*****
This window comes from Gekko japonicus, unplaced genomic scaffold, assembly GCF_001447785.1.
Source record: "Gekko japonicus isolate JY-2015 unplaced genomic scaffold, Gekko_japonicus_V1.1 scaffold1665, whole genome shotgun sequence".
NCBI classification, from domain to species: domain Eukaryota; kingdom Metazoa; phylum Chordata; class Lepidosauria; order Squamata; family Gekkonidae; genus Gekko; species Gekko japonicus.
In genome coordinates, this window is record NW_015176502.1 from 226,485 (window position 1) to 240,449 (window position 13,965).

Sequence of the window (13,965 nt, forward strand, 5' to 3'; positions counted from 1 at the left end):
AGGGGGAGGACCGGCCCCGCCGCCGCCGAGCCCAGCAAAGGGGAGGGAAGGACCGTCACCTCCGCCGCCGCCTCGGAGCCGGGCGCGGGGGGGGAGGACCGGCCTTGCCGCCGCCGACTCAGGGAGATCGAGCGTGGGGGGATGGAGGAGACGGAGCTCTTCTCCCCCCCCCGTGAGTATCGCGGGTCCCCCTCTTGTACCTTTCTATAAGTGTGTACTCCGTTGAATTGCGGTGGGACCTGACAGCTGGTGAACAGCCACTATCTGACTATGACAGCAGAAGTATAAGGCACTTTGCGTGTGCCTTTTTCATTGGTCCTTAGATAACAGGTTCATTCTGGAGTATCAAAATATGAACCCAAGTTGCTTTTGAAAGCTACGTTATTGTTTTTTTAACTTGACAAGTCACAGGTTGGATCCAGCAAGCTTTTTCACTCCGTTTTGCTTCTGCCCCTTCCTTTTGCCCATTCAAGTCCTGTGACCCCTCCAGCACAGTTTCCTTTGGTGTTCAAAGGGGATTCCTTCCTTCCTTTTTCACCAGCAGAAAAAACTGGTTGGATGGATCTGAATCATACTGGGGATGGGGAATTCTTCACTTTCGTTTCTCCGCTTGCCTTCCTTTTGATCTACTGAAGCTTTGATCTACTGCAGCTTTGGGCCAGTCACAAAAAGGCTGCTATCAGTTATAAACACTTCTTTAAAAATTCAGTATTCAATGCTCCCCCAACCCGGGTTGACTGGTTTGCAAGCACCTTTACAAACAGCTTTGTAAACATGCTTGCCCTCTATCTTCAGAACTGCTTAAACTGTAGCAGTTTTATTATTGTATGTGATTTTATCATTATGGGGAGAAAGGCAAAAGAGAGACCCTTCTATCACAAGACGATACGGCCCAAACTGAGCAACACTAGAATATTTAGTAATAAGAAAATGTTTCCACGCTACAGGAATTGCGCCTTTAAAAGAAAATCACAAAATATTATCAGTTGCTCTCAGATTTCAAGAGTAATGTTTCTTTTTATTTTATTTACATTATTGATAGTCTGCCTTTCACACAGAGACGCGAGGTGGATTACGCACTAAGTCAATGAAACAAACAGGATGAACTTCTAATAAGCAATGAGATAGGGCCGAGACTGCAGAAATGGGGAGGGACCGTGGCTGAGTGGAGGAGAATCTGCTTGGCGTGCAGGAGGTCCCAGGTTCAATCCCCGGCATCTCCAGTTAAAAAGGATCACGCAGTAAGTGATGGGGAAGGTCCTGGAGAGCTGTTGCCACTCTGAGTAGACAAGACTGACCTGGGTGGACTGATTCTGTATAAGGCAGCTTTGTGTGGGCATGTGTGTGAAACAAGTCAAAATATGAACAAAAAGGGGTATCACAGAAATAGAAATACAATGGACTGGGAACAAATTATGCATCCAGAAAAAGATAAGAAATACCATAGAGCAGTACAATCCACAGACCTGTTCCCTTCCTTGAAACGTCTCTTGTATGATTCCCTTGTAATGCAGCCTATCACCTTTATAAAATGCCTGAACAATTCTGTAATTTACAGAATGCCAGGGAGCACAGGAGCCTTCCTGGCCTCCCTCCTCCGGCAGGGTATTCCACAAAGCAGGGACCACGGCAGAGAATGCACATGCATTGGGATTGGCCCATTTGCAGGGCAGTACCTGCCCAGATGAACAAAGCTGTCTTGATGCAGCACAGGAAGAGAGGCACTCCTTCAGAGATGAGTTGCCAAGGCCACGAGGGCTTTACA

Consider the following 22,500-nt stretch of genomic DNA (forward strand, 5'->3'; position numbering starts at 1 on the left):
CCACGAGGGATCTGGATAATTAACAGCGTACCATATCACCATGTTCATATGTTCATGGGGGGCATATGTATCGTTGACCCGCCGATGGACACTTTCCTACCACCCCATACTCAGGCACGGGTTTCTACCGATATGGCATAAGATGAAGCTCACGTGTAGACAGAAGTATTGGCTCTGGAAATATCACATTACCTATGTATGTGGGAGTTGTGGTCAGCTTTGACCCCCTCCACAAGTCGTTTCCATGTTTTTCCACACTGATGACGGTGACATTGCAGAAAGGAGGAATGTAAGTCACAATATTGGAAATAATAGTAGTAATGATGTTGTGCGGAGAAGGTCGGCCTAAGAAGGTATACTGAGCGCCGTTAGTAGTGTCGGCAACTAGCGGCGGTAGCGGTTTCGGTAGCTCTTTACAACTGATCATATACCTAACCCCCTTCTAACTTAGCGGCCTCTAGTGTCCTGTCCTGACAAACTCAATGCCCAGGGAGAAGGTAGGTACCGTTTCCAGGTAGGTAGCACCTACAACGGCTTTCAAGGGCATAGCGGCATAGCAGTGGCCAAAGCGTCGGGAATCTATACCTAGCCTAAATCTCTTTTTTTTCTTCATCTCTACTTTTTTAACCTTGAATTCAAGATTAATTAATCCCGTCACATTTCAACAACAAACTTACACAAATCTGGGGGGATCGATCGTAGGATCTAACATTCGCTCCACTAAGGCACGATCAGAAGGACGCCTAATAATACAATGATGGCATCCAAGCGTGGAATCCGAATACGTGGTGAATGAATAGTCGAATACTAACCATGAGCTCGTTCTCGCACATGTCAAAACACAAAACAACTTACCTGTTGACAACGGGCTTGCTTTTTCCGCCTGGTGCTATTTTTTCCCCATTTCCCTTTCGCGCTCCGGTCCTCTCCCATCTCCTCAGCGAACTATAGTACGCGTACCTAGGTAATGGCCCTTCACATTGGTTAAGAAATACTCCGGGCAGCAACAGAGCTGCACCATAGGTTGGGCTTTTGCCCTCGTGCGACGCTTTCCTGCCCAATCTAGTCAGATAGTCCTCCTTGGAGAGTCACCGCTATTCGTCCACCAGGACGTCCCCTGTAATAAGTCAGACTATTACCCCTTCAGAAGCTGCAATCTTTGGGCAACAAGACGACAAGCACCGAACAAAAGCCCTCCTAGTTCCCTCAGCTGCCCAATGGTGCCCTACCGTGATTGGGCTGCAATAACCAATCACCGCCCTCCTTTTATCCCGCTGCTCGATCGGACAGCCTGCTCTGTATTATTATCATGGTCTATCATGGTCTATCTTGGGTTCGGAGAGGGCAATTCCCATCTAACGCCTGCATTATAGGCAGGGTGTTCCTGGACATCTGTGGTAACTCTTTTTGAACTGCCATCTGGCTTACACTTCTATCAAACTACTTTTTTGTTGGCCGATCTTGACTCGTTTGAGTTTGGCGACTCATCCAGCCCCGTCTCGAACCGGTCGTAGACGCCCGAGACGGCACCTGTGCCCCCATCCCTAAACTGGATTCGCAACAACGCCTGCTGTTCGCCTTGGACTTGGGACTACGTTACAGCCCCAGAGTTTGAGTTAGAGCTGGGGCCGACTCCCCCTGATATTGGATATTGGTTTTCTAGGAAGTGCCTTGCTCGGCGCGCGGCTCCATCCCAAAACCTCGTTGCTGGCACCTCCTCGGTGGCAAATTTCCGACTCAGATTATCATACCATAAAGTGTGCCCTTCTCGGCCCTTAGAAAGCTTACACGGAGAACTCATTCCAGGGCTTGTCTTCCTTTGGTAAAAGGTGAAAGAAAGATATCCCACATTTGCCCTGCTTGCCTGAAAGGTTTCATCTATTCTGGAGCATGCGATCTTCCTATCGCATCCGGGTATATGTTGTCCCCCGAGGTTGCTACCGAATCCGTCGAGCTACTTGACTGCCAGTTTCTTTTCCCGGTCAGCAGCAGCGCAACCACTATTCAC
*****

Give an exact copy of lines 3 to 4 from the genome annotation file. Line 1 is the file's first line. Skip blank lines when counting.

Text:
NCBI classification, from domain to species: domain Eukaryota; kingdom Metazoa; phylum Chordata; class Lepidosauria; order Squamata; family Gekkonidae; genus Gekko; species Gekko japonicus.
In genome coordinates, this window is record NW_015176502.1 from 226,485 (window position 1) to 240,449 (window position 13,965).